A major retrospective of the photography of Robert Mapplethorpe drawn from the Getty collection. The curators are proposing Mapplethorpe as an artist: his photographs are presented in an art gallery. By featuring his commercial portraiture as much as his more well-known (notorious) leather subculture photography, the curators are rebalancing his oeuvre and particular reputation as well as advancing the general cause of the photographer as artist. This exhibition was originally mounted in New York, then Los Angeles, followed by Montreal.
This is light touch curating, it would have been useful to have commentary remarking on the various visual references Mapplethorpe employs, from David Bowie to Andy Warhol. Equally the way in which Mapplethorpe’s work has influenced and inspired a generation, from Grace Jones’ cover for “Portfolio” through to the adoption of leather fetish imagery by mainstream fashion image makers.
The balance of the subjects of the photographs exhibited is nearly 50/50 male/female. We see much of Mapplethorpe’s pioneering work with female bodybuilder Lisa Lyon. This is fascinating because their vision of her gym-honed body is both intensely feminine but also exploiting many of the tropes which are more usually associated with the athletic male physique.
The exhibition features more than 150 photographs, mostly silver prints made at the time with Robert Mapplethorpe’s preferred printer, Tom Baril. The benefit of seeing silver prints made optically from the original negatives is that we see the tonal range the photographer intended. Silver prints don’t fade although the paper looses its brilliance, so it is striking how Mapplethorpe’s authorised prints are often quite dark, he clearly did not like highlights washed out to any degree and he valued the detail in intense shadows. His depiction of black leather, which so met with the approval of his sophisticated fetishist clients, is revealed in all its sensuality in these original prints. Most of his later images were made with 6x6 square format negatives but there are some renowned images that look to have been made from smaller formats, presumably 35mm. His portrait of David Hockey on a balcony is a rare example in this oeuvre of an apparently informal snap made with available light.
We also see in full the limited edition prints from Mapplethorpe’s X, Y and Z collections. These have been rarely shown or published so seeing at last the whole collection together was a major revelation to me. These are images of great beauty of the leather subculture made with obsessive perfection of subjects engaging in sexual practices which many will find challenging. Robert Mapplethorpe was also a pioneer in the commercial exploitation of his art work, realising that his acceptance as an artist would benefit from the boxed presentation, including poems, and that he had to generate mystique and scarcity as well as being meticulous in maintaining the high quality of his production and formal perfection of his imagery.
All the prints exhibited here, in keeping with the presentation of the photographer as an artist, are uniformly framed in wide white mounts and black frames behind relatively non-reflecting acrylic sheet. Unfortunately, neither the mounting style nor the dim art gallery strip lighting particularly flatter black and white photography where much of the detail and craft is in the intense shadows and black of the prints.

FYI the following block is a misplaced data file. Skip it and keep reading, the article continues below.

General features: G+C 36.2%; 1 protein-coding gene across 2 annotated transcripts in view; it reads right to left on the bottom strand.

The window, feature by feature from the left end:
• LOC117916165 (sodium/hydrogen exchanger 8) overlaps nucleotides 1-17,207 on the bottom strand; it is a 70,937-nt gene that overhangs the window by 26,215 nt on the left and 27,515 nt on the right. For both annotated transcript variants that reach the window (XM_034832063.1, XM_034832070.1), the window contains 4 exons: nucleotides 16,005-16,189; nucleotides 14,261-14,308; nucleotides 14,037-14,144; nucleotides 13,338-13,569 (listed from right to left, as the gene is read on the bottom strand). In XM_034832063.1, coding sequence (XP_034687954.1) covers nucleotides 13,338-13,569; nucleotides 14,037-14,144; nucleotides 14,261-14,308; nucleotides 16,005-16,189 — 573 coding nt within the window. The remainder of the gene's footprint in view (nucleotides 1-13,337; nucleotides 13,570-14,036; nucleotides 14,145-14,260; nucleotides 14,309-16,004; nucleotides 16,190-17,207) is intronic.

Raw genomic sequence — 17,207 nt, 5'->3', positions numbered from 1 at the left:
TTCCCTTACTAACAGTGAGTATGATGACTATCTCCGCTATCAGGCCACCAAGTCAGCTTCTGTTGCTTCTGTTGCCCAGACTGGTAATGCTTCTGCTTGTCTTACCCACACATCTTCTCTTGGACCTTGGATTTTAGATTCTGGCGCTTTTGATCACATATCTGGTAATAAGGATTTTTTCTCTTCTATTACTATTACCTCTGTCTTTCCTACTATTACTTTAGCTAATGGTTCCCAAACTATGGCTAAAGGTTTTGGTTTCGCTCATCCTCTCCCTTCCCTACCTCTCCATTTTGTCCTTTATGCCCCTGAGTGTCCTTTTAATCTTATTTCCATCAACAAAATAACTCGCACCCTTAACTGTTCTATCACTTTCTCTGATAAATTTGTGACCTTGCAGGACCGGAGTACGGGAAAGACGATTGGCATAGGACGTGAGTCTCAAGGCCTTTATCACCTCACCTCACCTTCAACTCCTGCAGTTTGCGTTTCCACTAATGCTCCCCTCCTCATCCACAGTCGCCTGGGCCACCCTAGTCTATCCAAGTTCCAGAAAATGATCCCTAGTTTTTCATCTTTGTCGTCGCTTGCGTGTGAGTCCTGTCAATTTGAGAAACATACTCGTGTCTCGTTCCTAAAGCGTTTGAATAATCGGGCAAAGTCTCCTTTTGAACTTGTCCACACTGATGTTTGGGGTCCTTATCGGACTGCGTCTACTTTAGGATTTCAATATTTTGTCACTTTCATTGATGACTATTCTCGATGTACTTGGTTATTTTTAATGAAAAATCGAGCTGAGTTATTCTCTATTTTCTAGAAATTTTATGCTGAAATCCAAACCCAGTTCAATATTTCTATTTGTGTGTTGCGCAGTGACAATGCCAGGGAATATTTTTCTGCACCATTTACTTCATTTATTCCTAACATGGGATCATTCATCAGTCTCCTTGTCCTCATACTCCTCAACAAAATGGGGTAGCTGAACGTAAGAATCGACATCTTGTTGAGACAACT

Robert Mapplethorpe uses a wide variety of the techniques of monochrome studio portraiture: green, red and various other filters in combination with make-up are used to accentuate or disguise the visual characteristics of the sitter. A conventional aesthetic would be to use a green filter to accentuate Caucasian male musculature or a red filter (and maybe blue or black makeup on the lips plus lots of powder and concealer) to achieve the lustrous white female skin tones so typical of thirties Hollywood portraiture. Mapplethorpe uses the same techniques but not in the stereotypical ways; red or orange filters do not affect the tonality of black leather but he uses the technique to flatter his sitter, even a male with a beard. Additionally working with his printer (Tom Baril) to direct the viewers’ attention using light and dark, ie burning and dodging. It’s subtle but seeing the original prints leaves no doubt that it was authorised. These prints aren’t as heavily manipulated as, say, the prints of Ansel Adams, but comparison in the gift shop with the versions published in the main books confirmed that many reproductions are straight prints or scans from the negatives, which is a pity and looses a layer of artistic attention.
There are also exhibited a few of Robert Mapplethorpe’s pictures of flowers. The medieval artists had long ago claimed flowers as images representing sexual organs, and maybe that’s why lovers give each other flowers. But Mapplethorpe’s obsessive perfectionism reached its apogee in his photographs of flowers, they are meticulous in the extreme. This exhibition rightly doesn’t play the flower images too heavily, it was a convenient cover for sexual imagery and a diversion from his various brushes with authority and censorship: it is for his photographs of imperfect people and perfect bodies that we should remember Robert Mapplethorpe the photographer and pop artist.
Robert Mapplethorpe died young as a victim of the AIDS epidemic which cut down a generation in the 1980’s, including many of his subjects and supporters. It’s taken nearly forty years for his works to receive mainstream recognition like this but it’s got there: Hurrah!
Robert Mapplethorpe (1946 – 1989)